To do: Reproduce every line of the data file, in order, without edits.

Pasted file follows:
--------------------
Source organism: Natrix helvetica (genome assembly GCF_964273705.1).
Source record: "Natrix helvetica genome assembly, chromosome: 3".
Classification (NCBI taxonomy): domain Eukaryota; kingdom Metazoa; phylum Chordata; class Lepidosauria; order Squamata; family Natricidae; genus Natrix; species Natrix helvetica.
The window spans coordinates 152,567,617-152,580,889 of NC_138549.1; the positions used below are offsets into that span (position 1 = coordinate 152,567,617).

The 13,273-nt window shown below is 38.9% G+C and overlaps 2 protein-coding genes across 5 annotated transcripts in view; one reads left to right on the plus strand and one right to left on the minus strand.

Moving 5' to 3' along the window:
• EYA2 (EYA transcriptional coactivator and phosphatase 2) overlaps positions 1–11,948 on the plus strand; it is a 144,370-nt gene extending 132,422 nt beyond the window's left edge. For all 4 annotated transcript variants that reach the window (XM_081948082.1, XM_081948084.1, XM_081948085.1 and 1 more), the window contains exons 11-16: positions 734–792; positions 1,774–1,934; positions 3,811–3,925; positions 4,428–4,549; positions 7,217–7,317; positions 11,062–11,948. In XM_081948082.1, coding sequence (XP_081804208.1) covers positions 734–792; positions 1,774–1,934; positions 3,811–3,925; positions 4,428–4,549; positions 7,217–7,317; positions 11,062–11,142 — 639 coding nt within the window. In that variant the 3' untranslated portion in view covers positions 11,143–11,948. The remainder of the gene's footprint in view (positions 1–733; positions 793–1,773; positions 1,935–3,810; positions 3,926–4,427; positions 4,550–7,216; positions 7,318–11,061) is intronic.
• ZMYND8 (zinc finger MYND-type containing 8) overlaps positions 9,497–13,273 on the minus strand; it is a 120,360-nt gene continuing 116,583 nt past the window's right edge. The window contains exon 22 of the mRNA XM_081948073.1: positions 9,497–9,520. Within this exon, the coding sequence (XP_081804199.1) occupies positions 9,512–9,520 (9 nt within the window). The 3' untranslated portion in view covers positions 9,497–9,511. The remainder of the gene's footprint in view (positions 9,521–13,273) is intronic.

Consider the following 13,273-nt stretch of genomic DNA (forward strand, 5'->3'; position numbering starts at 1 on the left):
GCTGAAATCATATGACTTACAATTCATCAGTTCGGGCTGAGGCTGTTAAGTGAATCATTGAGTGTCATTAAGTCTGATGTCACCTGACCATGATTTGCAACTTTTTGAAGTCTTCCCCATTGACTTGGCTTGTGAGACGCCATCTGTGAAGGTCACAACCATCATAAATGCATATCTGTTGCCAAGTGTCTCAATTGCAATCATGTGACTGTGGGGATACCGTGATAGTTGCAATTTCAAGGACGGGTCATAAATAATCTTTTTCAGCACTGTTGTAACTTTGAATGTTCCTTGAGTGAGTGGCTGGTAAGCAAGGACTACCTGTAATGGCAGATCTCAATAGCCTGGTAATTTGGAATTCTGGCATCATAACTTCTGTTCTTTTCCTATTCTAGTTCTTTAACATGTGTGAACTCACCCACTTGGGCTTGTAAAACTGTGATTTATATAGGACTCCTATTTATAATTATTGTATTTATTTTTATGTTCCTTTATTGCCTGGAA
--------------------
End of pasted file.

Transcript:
Source organism: Natrix helvetica (genome assembly GCF_964273705.1).
Source record: "Natrix helvetica genome assembly, chromosome: 3".
Classification (NCBI taxonomy): domain Eukaryota; kingdom Metazoa; phylum Chordata; class Lepidosauria; order Squamata; family Natricidae; genus Natrix; species Natrix helvetica.
The window spans coordinates 152,567,617-152,580,889 of NC_138549.1; the positions used below are offsets into that span (position 1 = coordinate 152,567,617).

The 13,273-nt window shown below is 38.9% G+C and overlaps 2 protein-coding genes across 5 annotated transcripts in view; one reads left to right on the plus strand and one right to left on the minus strand.

Moving 5' to 3' along the window:
• EYA2 (EYA transcriptional coactivator and phosphatase 2) overlaps positions 1–11,948 on the plus strand; it is a 144,370-nt gene extending 132,422 nt beyond the window's left edge. For all 4 annotated transcript variants that reach the window (XM_081948082.1, XM_081948084.1, XM_081948085.1 and 1 more), the window contains exons 11-16: positions 734–792; positions 1,774–1,934; positions 3,811–3,925; positions 4,428–4,549; positions 7,217–7,317; positions 11,062–11,948. In XM_081948082.1, coding sequence (XP_081804208.1) covers positions 734–792; positions 1,774–1,934; positions 3,811–3,925; positions 4,428–4,549; positions 7,217–7,317; positions 11,062–11,142 — 639 coding nt within the window. In that variant the 3' untranslated portion in view covers positions 11,143–11,948. The remainder of the gene's footprint in view (positions 1–733; positions 793–1,773; positions 1,935–3,810; positions 3,926–4,427; positions 4,550–7,216; positions 7,318–11,061) is intronic.
• ZMYND8 (zinc finger MYND-type containing 8) overlaps positions 9,497–13,273 on the minus strand; it is a 120,360-nt gene continuing 116,583 nt past the window's right edge. The window contains exon 22 of the mRNA XM_081948073.1: positions 9,497–9,520. Within this exon, the coding sequence (XP_081804199.1) occupies positions 9,512–9,520 (9 nt within the window). The 3' untranslated portion in view covers positions 9,497–9,511. The remainder of the gene's footprint in view (positions 9,521–13,273) is intronic.

Consider the following 13,273-nt stretch of genomic DNA (forward strand, 5'->3'; position numbering starts at 1 on the left):
GCTGAAATCATATGACTTACAATTCATCAGTTCGGGCTGAGGCTGTTAAGTGAATCATTGAGTGTCATTAAGTCTGATGTCACCTGACCATGATTTGCAACTTTTTGAAGTCTTCCCCATTGACTTGGCTTGTGAGACGCCATCTGTGAAGGTCACAACCATCATAAATGCATATCTGTTGCCAAGTGTCTCAATTGCAATCATGTGACTGTGGGGATACCGTGATAGTTGCAATTTCAAGGACGGGTCATAAATAATCTTTTTCAGCACTGTTGTAACTTTGAATGTTCCTTGAGTGAGTGGCTGGTAAGCAAGGACTACCTGTAATGGCAGATCTCAATAGCCTGGTAATTTGGAATTCTGGCATCATAACTTCTGTTCTTTTCCTATTCTAGTTCTTTAACATGTGTGAACTCACCCACTTGGGCTTGTAAAACTGTGATTTATATAGGACTCCTATTTATAATTATTGTATTTATTTTTATGTTCCTTTATTGCCTGGAA